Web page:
“Three time victims” - Colombians continue to face violence, Neglect and stigma in the conflict
July 27, 2010
The victims of the Colombian conflict not only suffer from the direct consequences of violence caused by the on-going conflict but also suffer from social and institutional stigma and neglect in Colombia. The Médecins Sans Frontières (MSF) report “Three time victims” demonstrates how this triple victimization impacts the mental health of people living in Caquetá department (southern Colombia). In this report, MSF calls for mental health services to be adapted to the needs of this vulnerable population.
“Our teams witness the appalling reality endured by most of the population in Caquetá”, explained Teresa Sancristóval, Head of MSF Operations in Colombia. “On the one hand, people are exposed to the violence perpetrated by the different armed groups and on the other hand authorities and society fail to provide them with the attention they deserve. The consequences of this situation for mental health include severe psychological suffering that should be addressed by the authorities.”
Between March 2005 and September 2009, MSF saw 5,064 patients in its mental health project in Caquetá. 49.2% of these patients had been directly exposed to the conflict, caught in the fighting between armed groups, as well as violent incidents involving threats, injuries, forced recruitment, displacement, movement restrictions or killings of family members.
Furthermore, the victims of the conflict not only endure the consequences of direct violence, but also face social stigma. “In Colombia, the stigmatization surrounding the people affected by the conflict forces them to keep silent about their condition and suffering, which prevents their social integration and recognition and sense of belonging”, explains María Cristóbal, MSF mental health officer in Colombia. This prevents people’s access to employment, housing, education and health.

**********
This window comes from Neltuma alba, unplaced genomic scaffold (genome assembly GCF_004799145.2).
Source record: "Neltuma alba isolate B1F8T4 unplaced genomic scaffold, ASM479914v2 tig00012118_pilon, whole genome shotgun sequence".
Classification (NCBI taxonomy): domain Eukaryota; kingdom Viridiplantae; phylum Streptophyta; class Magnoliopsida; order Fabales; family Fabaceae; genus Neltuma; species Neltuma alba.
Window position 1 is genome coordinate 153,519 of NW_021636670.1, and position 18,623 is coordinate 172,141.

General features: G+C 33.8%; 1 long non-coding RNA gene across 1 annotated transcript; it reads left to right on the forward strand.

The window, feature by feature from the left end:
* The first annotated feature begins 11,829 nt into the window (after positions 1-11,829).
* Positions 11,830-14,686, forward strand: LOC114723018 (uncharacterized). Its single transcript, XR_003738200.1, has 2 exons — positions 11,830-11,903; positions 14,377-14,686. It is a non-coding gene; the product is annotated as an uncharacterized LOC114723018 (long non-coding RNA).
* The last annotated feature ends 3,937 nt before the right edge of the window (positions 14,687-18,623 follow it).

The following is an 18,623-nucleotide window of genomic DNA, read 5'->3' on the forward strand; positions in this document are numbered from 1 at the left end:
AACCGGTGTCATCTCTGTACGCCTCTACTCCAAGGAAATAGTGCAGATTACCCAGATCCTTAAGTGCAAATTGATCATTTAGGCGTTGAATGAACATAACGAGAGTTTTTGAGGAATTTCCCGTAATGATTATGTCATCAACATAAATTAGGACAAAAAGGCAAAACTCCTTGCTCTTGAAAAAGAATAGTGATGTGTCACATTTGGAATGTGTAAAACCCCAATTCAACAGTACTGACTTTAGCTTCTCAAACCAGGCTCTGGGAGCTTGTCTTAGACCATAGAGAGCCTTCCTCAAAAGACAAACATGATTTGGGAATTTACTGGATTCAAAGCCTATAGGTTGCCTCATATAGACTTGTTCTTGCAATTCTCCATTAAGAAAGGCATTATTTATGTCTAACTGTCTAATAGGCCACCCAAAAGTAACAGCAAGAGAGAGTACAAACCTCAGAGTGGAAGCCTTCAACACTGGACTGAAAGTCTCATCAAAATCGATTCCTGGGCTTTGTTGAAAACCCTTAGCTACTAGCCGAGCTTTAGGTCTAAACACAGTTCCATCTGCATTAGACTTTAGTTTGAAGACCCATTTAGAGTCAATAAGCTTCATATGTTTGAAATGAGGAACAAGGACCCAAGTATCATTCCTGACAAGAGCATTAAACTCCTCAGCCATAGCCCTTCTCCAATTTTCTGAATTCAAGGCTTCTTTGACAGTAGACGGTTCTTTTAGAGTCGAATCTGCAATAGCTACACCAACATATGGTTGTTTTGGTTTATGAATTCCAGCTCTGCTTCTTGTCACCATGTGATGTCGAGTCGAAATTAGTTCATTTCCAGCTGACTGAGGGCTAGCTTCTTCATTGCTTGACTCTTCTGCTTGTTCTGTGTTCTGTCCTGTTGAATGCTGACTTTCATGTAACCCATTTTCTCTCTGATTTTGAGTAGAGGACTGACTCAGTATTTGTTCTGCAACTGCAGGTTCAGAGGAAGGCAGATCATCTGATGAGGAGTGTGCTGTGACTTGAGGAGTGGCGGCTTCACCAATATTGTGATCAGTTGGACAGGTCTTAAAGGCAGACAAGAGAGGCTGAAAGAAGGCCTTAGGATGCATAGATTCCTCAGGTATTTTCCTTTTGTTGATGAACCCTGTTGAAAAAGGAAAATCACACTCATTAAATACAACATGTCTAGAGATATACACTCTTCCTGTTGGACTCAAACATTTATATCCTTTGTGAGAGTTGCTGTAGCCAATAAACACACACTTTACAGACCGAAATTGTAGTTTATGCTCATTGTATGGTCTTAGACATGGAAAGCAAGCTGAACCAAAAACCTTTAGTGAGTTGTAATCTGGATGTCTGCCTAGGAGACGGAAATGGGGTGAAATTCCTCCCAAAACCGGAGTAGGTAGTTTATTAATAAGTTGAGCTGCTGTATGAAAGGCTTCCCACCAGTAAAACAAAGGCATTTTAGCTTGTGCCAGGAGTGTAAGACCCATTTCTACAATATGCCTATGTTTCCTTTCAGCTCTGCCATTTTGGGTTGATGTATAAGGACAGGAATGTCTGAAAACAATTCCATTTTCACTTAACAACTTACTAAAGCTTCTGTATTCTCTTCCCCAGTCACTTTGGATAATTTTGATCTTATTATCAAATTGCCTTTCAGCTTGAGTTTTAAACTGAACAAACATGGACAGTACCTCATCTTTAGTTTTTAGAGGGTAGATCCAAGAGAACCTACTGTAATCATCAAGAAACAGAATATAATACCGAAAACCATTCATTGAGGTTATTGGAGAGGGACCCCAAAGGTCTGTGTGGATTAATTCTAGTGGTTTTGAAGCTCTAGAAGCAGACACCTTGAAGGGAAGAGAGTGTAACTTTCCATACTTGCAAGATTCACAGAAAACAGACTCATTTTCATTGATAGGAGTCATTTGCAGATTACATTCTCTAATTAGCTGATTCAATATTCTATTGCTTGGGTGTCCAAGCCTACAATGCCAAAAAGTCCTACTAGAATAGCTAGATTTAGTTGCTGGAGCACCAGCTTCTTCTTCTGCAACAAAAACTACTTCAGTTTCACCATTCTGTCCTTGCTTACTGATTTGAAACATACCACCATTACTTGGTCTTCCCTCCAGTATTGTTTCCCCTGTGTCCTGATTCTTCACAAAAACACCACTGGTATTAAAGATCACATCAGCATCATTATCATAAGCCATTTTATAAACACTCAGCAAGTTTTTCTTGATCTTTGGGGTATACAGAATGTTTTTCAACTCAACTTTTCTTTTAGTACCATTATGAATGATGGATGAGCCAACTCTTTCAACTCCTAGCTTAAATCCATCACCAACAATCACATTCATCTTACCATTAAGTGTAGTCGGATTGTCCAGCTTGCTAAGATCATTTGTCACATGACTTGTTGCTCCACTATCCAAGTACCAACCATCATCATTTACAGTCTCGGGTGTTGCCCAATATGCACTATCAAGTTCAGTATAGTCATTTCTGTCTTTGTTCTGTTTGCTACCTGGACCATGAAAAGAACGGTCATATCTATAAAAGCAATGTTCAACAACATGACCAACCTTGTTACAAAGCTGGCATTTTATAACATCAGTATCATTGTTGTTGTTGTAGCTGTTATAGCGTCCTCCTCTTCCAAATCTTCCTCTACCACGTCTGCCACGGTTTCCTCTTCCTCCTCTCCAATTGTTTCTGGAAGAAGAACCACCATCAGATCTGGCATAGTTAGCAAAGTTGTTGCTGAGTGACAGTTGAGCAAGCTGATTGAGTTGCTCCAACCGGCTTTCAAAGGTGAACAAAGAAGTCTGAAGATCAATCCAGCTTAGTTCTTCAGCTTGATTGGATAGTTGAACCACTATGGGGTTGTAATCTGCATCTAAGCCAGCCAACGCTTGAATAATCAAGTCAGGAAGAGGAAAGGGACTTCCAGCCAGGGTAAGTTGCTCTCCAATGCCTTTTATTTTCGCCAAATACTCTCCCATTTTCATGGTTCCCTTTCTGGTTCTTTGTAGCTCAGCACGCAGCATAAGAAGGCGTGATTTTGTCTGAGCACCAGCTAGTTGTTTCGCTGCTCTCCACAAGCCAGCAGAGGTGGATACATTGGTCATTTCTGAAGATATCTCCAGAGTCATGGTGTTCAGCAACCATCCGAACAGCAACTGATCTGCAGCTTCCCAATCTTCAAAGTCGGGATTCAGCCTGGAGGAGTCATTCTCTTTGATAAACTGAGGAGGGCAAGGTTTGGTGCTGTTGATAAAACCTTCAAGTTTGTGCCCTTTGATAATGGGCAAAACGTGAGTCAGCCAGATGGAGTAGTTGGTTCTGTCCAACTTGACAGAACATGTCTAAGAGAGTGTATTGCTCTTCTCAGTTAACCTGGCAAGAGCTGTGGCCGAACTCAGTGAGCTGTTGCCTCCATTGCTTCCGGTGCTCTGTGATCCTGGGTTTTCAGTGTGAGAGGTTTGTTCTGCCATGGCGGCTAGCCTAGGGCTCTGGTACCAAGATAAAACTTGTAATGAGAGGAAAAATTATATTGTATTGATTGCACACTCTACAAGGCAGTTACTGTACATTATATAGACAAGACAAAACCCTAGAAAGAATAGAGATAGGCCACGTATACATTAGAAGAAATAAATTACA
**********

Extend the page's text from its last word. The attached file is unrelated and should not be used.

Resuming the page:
In addition to direct violence and social stigma, victims are often excluded from receiving state support through social services. This institutional neglect can be clearly seen through the scant recognition of the forced displacement phenomenon in Colombia. “The Colombian Government should live up to its responsibility in terms of tending to the needs of these people,” affirms Sancristóval. “Based on our experience in Caquetá, we can say that offering mental health care with limited resources in conflict contexts is possible and that this care can effectively improve patients’ conditions”, concludes Teresa Sancristóval.